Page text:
• The previous year's tax returns.
  • A list of your personal and joint assets, including your home and cars.
  • A list of your personal and joint debts, including credit card statements, recurring monthly bills, and any outstanding loans or debt.
  • Your retirement savings, including Social Security statements, 401(k), IRAs, or pension funds.
  • Healthcare information, including any health savings accounts.
  • Life insurance information, including contracts and beneficiaries.

The more information you have, the better. This will help your financial advisor get started with a complete picture of your finances, so you'll know what's required to meet your needs moving forward.

3. Ask your financial advisor key questions

Working with a financial advisor for retirement and estate planning is common. A financial advisor is there to help you navigate challenging times, so it shouldn't come as a surprise that they can also guide you through how to prepare for divorce and your new financial future once the papers are signed.

As part of your dedicated divorce plan, you may want address a few essential areas:

Division of assets

You'll need to look at all of your assets and decide with your spouse and attorney how these will be separated, as well as the financial ramifications of the separation. Your dedicated divorce plan may analyze proposals to illustrate impacts of settlement options or division of assets or debt.

Your financial advisor can help answer the following questions:

  • What is the financial impact of a proposed settlement?
  • What happens if you sell your home?
  • Is buying another home or renting a better fiscal option for you?

This will not include recommendations for a particular settlement option or method of division of assets or debt.

Thrivent and its financial advisors and professionals do not provide legal advice.  Therefore, your dedicated divorce plan would not include recommendations for a particular settlement option or method of division of assets or debt.  Divorce laws and related guidance on division of assets vary by state.  As such, you should consult with your attorney.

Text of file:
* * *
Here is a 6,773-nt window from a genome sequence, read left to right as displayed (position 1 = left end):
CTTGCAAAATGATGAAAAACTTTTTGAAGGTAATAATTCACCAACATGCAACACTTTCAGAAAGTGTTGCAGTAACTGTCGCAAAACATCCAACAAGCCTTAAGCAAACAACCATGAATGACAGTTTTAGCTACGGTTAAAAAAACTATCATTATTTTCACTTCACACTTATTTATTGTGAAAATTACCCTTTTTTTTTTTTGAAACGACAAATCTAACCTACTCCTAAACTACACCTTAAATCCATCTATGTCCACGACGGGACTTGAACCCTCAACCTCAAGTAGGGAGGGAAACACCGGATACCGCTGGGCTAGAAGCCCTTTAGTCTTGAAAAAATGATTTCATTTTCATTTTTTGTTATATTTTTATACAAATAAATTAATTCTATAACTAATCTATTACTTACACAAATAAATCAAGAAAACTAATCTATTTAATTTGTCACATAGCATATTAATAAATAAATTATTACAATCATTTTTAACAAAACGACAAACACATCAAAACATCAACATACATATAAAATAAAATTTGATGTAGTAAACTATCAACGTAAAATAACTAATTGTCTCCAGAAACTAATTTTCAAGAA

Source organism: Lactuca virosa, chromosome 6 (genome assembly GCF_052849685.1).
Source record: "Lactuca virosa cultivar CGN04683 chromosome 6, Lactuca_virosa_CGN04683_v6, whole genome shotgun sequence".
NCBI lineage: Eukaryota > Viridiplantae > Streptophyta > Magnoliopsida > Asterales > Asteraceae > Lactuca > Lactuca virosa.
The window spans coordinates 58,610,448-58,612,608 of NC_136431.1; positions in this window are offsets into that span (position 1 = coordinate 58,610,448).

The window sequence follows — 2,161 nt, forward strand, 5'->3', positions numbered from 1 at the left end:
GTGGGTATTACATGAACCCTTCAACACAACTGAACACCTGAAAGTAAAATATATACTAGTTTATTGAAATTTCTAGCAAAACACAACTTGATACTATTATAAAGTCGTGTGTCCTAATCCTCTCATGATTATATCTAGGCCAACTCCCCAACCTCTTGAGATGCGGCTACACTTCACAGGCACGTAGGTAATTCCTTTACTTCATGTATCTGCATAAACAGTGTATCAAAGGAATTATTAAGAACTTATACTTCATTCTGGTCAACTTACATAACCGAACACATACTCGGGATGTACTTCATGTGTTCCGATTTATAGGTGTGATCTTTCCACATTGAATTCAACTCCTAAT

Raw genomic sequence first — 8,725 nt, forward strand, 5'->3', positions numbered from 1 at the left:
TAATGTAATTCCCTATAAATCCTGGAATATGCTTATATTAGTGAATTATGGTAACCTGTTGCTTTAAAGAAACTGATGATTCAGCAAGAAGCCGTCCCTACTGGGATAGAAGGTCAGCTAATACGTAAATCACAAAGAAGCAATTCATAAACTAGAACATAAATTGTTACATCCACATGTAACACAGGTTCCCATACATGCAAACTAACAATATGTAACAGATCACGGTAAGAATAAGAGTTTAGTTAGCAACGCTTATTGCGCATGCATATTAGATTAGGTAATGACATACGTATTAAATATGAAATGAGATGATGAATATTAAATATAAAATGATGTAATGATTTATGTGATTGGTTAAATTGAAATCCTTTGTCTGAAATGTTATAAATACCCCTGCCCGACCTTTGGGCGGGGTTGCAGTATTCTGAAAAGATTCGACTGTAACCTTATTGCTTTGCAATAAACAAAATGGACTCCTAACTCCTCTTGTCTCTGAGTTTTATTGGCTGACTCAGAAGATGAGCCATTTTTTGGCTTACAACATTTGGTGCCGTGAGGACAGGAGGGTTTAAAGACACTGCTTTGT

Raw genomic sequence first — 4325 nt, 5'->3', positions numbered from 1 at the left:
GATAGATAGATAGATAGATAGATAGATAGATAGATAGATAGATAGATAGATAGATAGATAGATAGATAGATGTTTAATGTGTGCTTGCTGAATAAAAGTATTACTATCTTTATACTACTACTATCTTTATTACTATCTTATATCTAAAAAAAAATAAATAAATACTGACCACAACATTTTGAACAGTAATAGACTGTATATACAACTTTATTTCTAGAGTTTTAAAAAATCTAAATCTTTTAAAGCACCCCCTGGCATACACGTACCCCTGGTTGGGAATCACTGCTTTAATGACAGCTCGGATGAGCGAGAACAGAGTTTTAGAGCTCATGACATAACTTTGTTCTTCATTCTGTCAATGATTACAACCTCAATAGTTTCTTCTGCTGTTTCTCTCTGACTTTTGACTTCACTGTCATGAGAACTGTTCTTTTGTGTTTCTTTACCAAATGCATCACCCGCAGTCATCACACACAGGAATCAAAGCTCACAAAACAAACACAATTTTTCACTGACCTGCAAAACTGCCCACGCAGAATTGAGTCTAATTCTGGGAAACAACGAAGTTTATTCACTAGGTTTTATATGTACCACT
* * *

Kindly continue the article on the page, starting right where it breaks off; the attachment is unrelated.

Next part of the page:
Tax planning

Divorce may impact your income tax, not only due to the potential change in your income. There may also be tax impacts due to the following: any divorce settlement, property sale(s), alimony and/or child support.

Your financial advisor can help answer the following questions:

  • How may the divorce impact your income bracket?
  • What tax considerations or exemptions exist for child support?
  • How does your divorce settlement and any proceeds from it affect your taxes now and moving forward?

Retirement savings

There are special considerations around divorce for those in retirement or actively retirement planning. Your financial advisor can help you understand how divorce may impact your long-term savings.

Some questions for your financial advisor may include:

Divorce planning can help you move forward

Going through a divorce is hard, but asking for help from trusted experts when you need guidance will help you get through it. Creating a divorce plan with a financial advisor can help you understand and apply critical financial information that may likely affect your overall dedicated plan. Connect with a Thrivent financial advisor for guidance.

Thrivent provides advice and guidance through its Financial Planning Framework that generally includes a review and analysis of a client’s financial situation. A client may choose to further their planning engagement with Thrivent through its Dedicated Planning Services (an investment advisory service) that results in written recommendations for a fee.  Divorce planning services are only offered under Dedicated Planning Services.

Thrivent and its financial professionals do not provide legal, accounting or tax advice. Consult your attorney or tax professional.

Thrivent financial advisors and professionals have general knowledge of the Social Security tenets. For complete details on your situation, contact the Social Security Administration.